While making the rounds of news and reports this week I came across a note from Gartner Research VP David Newman, who was comparing the phenomenon of big data to what he called “open data,” a term to describe transparent availability of data streams and services through public sources and commercial services.

Newman was going over ground he’ll cover at Gartner’s flagship Symposium and IT Expo in Orlando in October and it’s not a new topic for him or others, but I think it’s a very underestimated one. Part of what Newman talks about is an economy based on data services, connecting the assets of governments, open projects and proprietary data streams as free or paid services.  

It’s a topic that touches home for Internet commerce, the idea that data itself is destined to become its own currency, based on streams of connectivity and application programming interfaces (APIs) acting as a gateway or virtual point of sale system for conducting data commerce. Here at Information Management we spent a long cover story on the topic almost three years ago, maybe a little too early to the game. Even back then, an independent analyst named John Musser said “for every cloud platform, APIs are the glue of SaaS.” 

In fact, API traffic was outstripping browser traffic years ago and repurposing proprietary information to stream as raw product was part of that picture. That’s been the case for information resellers like ADP, D&B and Hoovers, or TransUnion which years ago got out of the business of building websites for partners and got into the business of providing data for partners to use as they chose.

Though we’d found some of the same examples Gartner did, Newman has a different and even broader view than we took, extending to examples of data.gov projects in the U.S. and U.K. as examples of self-service data access. He also talks in terms of linked data and social data as platforms of data commerce and third parties acting as intermediaries or data brokers.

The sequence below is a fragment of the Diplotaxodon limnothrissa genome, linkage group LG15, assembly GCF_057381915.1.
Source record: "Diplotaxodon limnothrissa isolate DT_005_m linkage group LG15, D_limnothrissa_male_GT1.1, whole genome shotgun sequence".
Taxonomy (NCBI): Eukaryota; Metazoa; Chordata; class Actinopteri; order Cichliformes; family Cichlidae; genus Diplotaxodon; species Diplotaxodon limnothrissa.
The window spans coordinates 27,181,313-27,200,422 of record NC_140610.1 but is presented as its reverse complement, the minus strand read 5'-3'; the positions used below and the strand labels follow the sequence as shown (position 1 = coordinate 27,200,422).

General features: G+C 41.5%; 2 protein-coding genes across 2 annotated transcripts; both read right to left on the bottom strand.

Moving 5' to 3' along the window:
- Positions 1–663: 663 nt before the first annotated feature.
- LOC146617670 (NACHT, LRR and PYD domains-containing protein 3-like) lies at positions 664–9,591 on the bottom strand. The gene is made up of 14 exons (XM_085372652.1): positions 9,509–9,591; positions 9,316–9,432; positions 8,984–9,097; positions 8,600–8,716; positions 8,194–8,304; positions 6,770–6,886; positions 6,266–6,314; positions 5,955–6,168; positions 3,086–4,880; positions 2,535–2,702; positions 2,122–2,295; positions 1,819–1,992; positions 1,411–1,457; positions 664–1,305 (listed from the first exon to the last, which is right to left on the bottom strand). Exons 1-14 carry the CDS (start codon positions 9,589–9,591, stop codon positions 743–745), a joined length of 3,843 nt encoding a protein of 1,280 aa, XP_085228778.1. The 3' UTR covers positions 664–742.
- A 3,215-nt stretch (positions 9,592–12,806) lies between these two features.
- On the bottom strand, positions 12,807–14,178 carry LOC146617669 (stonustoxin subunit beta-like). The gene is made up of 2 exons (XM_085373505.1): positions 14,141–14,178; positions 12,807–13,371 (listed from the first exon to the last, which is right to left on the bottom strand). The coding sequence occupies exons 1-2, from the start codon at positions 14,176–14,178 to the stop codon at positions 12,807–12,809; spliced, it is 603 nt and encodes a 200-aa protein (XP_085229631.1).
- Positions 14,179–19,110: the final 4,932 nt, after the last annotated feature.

“More government agencies are opening their data to the public Web to improve transparency, and more commercial organizations are using open data and the API as an alternative way of generating revenue,” Newman says. “New business models are emerging and it’s exciting for a data geek like me.”

The point, he told me, is that “big data makes you smarter but open data makes you richer.” The question for organizations is how they will use their own data alongside public and paid information to make money or get closer to customers.

It’s business context to the technicalities of data management that cut through hype, says Newman, who’s an experienced enterprise architect. “Really I’m trying to help other enterprise architects understand how to get to value because unfortunately we’re in an era where everybody is looking for a silver bullet. People hear big data and they think, ‘I have to have one of those.’”

It’s a data economy that’s presently full of challenges, in trust, complexity, cost and how to govern, walls are slowly coming down, Newman says. “I wasn’t the first to say this, but you could make a case that in ways this idea of open data it’s like an iTunes for raw data.” Financial and proprietary data aside, you can look no further than your dusty CD collection to imagine that might become the case in organizations, if it's not so already.

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